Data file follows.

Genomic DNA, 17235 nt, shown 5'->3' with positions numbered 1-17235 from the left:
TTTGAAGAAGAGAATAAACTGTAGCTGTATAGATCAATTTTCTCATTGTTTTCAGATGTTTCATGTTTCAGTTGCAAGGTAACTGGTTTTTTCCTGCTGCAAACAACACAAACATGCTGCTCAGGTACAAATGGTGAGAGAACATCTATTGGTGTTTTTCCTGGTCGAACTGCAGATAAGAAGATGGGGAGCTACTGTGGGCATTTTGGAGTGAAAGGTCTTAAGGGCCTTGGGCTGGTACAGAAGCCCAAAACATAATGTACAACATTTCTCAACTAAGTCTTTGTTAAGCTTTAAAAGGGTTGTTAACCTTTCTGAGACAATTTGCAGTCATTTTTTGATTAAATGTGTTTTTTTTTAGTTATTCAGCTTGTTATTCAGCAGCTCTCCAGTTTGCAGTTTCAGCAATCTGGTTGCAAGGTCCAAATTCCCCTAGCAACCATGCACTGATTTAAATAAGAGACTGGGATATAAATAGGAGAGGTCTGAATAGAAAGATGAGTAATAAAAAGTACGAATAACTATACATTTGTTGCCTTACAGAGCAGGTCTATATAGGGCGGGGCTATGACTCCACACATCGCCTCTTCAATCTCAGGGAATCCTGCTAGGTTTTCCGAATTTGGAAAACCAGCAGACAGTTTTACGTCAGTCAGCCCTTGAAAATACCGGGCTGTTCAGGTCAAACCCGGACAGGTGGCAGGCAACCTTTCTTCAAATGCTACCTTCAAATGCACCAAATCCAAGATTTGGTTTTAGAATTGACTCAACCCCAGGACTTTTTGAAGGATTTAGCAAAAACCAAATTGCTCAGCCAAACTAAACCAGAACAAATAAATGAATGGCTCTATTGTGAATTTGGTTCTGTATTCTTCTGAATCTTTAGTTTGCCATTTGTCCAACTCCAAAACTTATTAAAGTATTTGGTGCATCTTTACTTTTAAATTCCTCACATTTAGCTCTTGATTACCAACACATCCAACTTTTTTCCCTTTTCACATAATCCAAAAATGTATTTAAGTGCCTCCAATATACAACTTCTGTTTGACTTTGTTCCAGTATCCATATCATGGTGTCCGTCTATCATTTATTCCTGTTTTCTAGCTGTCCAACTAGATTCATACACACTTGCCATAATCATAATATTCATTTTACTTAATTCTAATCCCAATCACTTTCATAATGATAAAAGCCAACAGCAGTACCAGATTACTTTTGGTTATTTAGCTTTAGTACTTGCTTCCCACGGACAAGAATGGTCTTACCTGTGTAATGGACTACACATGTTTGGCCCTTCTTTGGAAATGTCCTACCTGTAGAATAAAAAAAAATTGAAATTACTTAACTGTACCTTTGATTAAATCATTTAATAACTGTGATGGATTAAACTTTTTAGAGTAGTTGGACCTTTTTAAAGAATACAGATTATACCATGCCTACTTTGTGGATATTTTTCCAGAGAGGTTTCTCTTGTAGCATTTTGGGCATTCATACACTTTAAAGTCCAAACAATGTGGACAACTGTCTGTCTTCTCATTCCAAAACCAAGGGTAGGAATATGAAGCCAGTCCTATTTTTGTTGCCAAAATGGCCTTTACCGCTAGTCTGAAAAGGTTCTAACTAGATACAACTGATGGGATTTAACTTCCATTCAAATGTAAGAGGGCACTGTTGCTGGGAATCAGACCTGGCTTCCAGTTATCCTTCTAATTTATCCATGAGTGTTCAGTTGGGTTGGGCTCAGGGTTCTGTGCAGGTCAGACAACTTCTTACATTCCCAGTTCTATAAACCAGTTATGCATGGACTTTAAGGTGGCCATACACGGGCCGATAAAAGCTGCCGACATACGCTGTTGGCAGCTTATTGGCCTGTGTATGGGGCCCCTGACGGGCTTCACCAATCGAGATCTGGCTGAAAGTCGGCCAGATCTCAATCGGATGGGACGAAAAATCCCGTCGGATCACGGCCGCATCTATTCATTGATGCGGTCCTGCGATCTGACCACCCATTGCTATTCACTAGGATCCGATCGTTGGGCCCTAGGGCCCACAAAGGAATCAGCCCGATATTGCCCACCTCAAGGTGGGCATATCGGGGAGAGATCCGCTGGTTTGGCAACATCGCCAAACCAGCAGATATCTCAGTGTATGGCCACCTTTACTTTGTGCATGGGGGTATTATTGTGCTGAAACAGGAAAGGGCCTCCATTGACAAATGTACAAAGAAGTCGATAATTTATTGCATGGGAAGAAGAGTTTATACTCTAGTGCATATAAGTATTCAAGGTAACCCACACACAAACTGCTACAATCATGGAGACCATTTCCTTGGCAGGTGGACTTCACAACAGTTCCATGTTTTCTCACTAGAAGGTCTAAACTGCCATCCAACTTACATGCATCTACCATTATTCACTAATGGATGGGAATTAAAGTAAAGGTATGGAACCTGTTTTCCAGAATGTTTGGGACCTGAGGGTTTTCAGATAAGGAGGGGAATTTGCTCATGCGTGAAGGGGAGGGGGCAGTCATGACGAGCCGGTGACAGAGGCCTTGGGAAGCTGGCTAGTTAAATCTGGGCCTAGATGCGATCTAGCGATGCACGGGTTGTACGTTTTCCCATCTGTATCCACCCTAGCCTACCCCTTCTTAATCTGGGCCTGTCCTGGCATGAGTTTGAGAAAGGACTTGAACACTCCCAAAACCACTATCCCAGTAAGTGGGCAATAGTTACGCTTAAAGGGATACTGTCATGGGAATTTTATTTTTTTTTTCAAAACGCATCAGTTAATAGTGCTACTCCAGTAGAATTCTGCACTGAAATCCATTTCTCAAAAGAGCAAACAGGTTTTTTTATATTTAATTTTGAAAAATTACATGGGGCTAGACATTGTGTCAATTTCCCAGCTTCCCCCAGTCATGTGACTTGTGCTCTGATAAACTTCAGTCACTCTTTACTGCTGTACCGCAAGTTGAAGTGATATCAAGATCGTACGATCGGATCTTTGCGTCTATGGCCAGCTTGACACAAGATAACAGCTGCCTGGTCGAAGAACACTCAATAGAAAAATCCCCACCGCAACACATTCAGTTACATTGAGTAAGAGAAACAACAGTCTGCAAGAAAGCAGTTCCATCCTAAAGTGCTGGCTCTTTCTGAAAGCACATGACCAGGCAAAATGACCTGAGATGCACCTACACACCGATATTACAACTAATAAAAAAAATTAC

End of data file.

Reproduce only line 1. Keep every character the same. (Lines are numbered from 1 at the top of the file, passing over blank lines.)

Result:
Genomic DNA, 17235 nt, shown 5'->3' with positions numbered 1-17235 from the left: